It's so important what kind of attitude we, as Christians, display to the world. The proverbs in today's passage are useful for us in our walk with Christ, so we are going to break them down into several points below:

1. If the world sees us lusting after money and violating our principles to get it, won't they simply conclude we are hypocrites? If we appear dishonest and greedy, the world will decide our Lord is ineffective at changing the heart and they will believe our conversion isn't real.

2. If we have a prideful and impatient spirit, will we be able to attract others to Christ? Jesus was so patient with those who came to Him, being very gentle and kind to those who were broken in spirit.

3. An angry temperament is not Christlike and nobody enjoys being around an angry person. We will not be in a position to influence anyone if we are so unlikable no one wants to be in our company.

4. It will be impossible to convince unbelievers that the Christian life is exciting and fulfilling if we are always looking back to the past and whining about it being better than the present. We serve a forward-looking God. He wants to take us on into bigger and better things. One of the best ways to honor Him is to put a hand in His and be willing to go wherever He wants to take us.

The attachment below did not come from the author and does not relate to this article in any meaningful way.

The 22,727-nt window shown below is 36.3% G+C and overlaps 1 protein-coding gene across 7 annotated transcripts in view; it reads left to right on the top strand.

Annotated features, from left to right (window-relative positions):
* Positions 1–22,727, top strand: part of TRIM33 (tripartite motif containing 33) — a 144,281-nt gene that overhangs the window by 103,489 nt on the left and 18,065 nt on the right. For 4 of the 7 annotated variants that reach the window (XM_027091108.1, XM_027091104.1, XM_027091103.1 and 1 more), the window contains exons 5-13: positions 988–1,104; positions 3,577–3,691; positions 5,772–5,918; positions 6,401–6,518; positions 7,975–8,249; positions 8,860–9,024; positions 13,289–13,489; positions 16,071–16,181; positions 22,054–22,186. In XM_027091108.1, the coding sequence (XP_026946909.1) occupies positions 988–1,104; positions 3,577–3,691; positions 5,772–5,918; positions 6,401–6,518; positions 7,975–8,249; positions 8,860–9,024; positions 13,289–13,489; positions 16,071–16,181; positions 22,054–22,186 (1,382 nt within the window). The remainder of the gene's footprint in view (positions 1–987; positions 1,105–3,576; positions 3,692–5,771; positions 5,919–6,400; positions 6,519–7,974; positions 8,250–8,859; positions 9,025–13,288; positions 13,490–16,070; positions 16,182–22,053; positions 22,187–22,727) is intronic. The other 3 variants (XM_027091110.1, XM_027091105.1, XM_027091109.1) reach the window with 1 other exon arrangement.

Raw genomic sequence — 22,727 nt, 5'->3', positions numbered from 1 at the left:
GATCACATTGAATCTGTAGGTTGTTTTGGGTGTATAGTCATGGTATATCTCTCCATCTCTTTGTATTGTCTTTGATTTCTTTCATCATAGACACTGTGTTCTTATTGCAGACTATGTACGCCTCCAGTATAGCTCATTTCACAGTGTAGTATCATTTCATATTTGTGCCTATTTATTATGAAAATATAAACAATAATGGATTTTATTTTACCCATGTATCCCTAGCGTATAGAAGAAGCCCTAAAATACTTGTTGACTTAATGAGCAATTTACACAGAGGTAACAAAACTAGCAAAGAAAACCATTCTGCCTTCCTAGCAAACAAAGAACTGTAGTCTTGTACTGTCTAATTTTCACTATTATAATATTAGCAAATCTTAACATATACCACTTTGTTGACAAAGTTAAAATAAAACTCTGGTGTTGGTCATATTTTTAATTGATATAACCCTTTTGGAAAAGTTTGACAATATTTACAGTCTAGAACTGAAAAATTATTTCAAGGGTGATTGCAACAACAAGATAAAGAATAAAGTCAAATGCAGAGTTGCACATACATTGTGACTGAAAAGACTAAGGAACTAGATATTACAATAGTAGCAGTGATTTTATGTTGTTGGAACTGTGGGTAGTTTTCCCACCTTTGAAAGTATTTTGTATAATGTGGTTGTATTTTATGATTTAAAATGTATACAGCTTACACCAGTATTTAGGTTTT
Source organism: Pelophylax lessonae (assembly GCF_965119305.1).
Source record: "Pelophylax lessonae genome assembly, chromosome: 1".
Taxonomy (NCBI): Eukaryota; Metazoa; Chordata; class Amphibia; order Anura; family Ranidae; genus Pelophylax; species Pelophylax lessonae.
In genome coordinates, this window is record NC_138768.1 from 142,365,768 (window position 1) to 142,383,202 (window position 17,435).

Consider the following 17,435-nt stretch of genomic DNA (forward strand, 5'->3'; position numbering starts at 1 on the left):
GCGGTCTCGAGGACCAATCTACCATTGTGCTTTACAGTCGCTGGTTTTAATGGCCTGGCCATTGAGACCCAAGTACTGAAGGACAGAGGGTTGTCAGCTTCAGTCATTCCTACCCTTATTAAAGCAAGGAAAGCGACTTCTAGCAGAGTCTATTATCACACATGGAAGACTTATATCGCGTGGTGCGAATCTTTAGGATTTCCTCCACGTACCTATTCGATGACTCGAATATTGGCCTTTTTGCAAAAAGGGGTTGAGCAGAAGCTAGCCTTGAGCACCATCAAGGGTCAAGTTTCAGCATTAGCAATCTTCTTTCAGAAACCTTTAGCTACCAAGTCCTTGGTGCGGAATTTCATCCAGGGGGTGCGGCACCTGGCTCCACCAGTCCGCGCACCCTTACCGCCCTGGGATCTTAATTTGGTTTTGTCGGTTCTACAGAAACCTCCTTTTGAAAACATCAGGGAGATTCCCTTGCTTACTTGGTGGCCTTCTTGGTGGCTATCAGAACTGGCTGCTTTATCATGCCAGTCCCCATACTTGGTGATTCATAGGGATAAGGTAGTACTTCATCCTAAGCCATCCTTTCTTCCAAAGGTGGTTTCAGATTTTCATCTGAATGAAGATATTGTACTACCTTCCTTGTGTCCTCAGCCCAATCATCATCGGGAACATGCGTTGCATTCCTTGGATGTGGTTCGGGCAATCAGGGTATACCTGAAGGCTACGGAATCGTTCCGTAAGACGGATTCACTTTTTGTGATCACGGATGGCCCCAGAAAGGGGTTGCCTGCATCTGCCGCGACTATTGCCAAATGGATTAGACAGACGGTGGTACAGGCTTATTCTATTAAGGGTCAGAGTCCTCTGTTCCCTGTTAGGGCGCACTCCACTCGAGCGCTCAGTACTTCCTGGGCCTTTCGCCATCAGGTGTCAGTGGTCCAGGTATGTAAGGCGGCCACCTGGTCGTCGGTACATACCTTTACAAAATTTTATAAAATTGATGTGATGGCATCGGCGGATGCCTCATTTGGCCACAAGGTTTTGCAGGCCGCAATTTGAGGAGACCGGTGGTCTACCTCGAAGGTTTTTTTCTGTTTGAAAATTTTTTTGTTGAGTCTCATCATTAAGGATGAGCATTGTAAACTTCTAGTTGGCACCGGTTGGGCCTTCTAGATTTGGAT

5. Godly wisdom and a godly example are better than anything else we could leave to our descendants. Which would we rather have them say of us, "Grandma and Grandpa left me a fortune! I will never have to work a day in my life!", or, "Grandma and Grandpa were some fierce soldiers of the Lord's army! They could always be counted on to get their prayer requests straight into the throne room of God. They faced every day with strength and courage. They taught me how to live a life of meaning and joy in Jesus Christ."

Solomon will say in the book of Proverbs that the fear of the Lord is the beginning of knowledge. (Proverbs 1:7a) In other words, until we decide to honor and reverence Him, we don't know anything. This is why all the wisdom of Solomon's youth and middle age profited him little, why his possessions didn't satisfy him, why his relationships didn't make him happy, and why all his frantic work didn't fulfill him. For many years of his life he didn't fear the Lord. He was led by his lusts into idolatry and was unfaithful to God. Now, near the end of his life, he sees where he went wrong and he passes advice onto us so we don't make the same mistakes. We must fear and serve the Lord. He alone can make our lives meaningful. They were never intended to be meaningful apart from Him.